Now this is one curious waiting room – broken chairs against the wall, a pile of papers and boards in the corner. The signs say “Silence!” in several different languages, but no one heeds them. The chatter is loud – Amharic, English, Italian, Spanish, German, and cell phone ring tones. A small metal door opens without warning every few minutes. A hush descends immediately as the clerk calls out a name. Everyone is straining to hear. You don’t want to travel 10,000 miles to spend an hour on the threshold not paying attention.
When the Americans complain about the court over here (as I have done myself), I think they must project their own image of bureaucratic hang-up that they are familiar with in the states. It is nothing like that. The infrastructure is incomparable. The court hearing takes place not in a shiny wood-paneled chamber with robes and lawyers and police officers, but in a cinder-block building above a street with goats running on the sidewalk below. Clearly our polished facade of trust, order, and stability has many advantages. Underneath it though are the same human beings, selfish and less selfish. At the end of the day, that is who you ar dealing with. A judge sitting in his tent in 1000 BC could be just as just or unjust as a whole entourage of elected social scientists.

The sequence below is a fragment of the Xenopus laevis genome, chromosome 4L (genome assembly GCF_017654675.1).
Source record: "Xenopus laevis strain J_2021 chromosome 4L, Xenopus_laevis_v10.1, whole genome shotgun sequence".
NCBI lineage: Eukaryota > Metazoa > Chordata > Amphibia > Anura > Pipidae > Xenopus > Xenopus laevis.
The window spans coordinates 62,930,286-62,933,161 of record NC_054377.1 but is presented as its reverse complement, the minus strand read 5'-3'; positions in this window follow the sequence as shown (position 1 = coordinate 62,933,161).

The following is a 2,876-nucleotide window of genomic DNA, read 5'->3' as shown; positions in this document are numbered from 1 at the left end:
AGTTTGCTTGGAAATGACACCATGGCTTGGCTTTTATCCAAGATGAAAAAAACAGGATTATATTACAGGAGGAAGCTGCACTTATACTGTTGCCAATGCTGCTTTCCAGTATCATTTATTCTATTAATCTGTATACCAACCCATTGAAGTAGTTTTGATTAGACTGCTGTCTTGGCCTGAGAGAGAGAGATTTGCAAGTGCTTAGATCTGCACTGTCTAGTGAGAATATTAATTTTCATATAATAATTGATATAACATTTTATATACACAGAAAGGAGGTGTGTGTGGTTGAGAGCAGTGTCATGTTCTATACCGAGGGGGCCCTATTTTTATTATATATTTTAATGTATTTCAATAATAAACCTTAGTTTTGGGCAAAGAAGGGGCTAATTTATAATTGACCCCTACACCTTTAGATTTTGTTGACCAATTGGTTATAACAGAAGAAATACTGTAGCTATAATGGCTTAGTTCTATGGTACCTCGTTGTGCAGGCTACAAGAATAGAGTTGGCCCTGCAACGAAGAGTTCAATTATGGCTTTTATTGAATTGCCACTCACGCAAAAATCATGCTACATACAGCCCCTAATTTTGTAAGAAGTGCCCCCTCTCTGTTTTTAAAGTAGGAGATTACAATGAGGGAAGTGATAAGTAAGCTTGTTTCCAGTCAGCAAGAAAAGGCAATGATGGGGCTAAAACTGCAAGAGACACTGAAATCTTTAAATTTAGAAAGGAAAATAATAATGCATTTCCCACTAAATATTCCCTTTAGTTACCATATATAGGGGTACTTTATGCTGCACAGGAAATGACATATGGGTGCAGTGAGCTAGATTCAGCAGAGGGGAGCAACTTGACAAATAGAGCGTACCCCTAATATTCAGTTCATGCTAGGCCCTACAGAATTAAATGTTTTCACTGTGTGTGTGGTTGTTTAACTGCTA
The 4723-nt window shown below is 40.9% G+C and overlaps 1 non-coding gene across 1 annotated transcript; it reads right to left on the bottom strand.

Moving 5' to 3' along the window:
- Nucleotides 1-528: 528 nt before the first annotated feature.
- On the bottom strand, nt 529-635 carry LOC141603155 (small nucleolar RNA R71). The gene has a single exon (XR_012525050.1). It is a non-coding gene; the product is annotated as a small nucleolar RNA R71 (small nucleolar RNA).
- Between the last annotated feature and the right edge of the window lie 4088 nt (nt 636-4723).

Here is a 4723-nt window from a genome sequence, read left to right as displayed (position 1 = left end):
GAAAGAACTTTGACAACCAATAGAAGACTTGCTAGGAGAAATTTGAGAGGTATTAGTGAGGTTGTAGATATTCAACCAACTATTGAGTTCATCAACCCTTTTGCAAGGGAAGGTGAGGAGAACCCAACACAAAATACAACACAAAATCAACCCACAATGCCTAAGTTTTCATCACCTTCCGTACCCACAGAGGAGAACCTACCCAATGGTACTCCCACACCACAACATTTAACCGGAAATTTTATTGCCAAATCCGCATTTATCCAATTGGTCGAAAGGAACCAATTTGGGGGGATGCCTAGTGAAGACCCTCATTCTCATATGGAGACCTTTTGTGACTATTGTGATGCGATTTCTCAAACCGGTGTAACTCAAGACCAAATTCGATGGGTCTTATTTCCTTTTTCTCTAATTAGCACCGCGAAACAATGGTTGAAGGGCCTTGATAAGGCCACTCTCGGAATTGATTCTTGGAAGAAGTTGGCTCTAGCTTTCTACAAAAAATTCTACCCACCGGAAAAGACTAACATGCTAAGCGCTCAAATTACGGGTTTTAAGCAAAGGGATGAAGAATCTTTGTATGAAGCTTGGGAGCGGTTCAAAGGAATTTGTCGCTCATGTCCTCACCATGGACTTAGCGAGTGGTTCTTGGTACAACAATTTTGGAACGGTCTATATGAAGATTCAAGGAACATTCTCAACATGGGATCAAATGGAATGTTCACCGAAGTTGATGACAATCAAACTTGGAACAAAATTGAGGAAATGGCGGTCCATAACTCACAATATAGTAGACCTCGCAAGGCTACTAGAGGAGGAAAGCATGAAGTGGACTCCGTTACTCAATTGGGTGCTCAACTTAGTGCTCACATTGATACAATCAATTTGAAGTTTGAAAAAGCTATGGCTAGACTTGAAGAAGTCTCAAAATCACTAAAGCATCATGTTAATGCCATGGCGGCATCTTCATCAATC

Here, the judge was kind and soft-spoken, sitting at one end of a tiny office. She wanted every ‘t’ crossed in the paperwork, but it already was. After a quick glance, she said “She is yours” and smiled.